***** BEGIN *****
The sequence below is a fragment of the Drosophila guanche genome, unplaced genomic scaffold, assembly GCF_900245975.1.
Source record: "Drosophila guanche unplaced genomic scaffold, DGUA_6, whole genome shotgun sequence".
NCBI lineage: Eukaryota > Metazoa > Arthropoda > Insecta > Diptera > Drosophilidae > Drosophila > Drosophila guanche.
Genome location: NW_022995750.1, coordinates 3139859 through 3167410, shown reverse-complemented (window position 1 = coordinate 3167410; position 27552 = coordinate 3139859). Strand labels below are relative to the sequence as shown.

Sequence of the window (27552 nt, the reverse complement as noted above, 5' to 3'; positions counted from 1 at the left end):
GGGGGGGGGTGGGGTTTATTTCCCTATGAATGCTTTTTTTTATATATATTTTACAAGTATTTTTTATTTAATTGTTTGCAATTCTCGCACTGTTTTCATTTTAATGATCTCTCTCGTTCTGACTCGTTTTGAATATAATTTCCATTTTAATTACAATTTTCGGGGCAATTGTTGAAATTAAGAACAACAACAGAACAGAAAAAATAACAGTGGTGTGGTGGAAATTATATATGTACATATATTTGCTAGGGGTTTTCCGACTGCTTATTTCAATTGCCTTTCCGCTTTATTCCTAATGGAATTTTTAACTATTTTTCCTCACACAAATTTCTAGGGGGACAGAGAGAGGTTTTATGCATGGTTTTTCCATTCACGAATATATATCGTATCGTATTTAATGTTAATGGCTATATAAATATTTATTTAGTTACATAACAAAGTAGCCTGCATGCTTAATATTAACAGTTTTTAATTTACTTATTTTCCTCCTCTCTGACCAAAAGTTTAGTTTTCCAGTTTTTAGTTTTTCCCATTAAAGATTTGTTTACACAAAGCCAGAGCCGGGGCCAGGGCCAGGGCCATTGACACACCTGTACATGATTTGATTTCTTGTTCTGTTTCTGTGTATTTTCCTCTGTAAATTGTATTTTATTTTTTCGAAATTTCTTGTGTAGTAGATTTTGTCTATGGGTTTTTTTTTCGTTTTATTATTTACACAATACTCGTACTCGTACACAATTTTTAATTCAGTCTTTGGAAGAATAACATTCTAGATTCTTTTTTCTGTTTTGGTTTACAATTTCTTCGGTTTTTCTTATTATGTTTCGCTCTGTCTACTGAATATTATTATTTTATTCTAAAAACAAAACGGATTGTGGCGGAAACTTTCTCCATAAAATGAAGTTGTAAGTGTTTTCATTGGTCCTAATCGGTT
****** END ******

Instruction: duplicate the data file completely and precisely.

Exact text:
The sequence below is a fragment of the Drosophila guanche genome, unplaced genomic scaffold, assembly GCF_900245975.1.
Source record: "Drosophila guanche unplaced genomic scaffold, DGUA_6, whole genome shotgun sequence".
NCBI lineage: Eukaryota > Metazoa > Arthropoda > Insecta > Diptera > Drosophilidae > Drosophila > Drosophila guanche.
Genome location: NW_022995750.1, coordinates 3139859 through 3167410, shown reverse-complemented (window position 1 = coordinate 3167410; position 27552 = coordinate 3139859). Strand labels below are relative to the sequence as shown.

Sequence of the window (27552 nt, the reverse complement as noted above, 5' to 3'; positions counted from 1 at the left end):
GGGGGGGGGTGGGGTTTATTTCCCTATGAATGCTTTTTTTTATATATATTTTACAAGTATTTTTTATTTAATTGTTTGCAATTCTCGCACTGTTTTCATTTTAATGATCTCTCTCGTTCTGACTCGTTTTGAATATAATTTCCATTTTAATTACAATTTTCGGGGCAATTGTTGAAATTAAGAACAACAACAGAACAGAAAAAATAACAGTGGTGTGGTGGAAATTATATATGTACATATATTTGCTAGGGGTTTTCCGACTGCTTATTTCAATTGCCTTTCCGCTTTATTCCTAATGGAATTTTTAACTATTTTTCCTCACACAAATTTCTAGGGGGACAGAGAGAGGTTTTATGCATGGTTTTTCCATTCACGAATATATATCGTATCGTATTTAATGTTAATGGCTATATAAATATTTATTTAGTTACATAACAAAGTAGCCTGCATGCTTAATATTAACAGTTTTTAATTTACTTATTTTCCTCCTCTCTGACCAAAAGTTTAGTTTTCCAGTTTTTAGTTTTTCCCATTAAAGATTTGTTTACACAAAGCCAGAGCCGGGGCCAGGGCCAGGGCCATTGACACACCTGTACATGATTTGATTTCTTGTTCTGTTTCTGTGTATTTTCCTCTGTAAATTGTATTTTATTTTTTCGAAATTTCTTGTGTAGTAGATTTTGTCTATGGGTTTTTTTTTCGTTTTATTATTTACACAATACTCGTACTCGTACACAATTTTTAATTCAGTCTTTGGAAGAATAACATTCTAGATTCTTTTTTCTGTTTTGGTTTACAATTTCTTCGGTTTTTCTTATTATGTTTCGCTCTGTCTACTGAATATTATTATTTTATTCTAAAAACAAAACGGATTGTGGCGGAAACTTTCTCCATAAAATGAAGTTGTAAGTGTTTTCATTGGTCCTAATCGGTT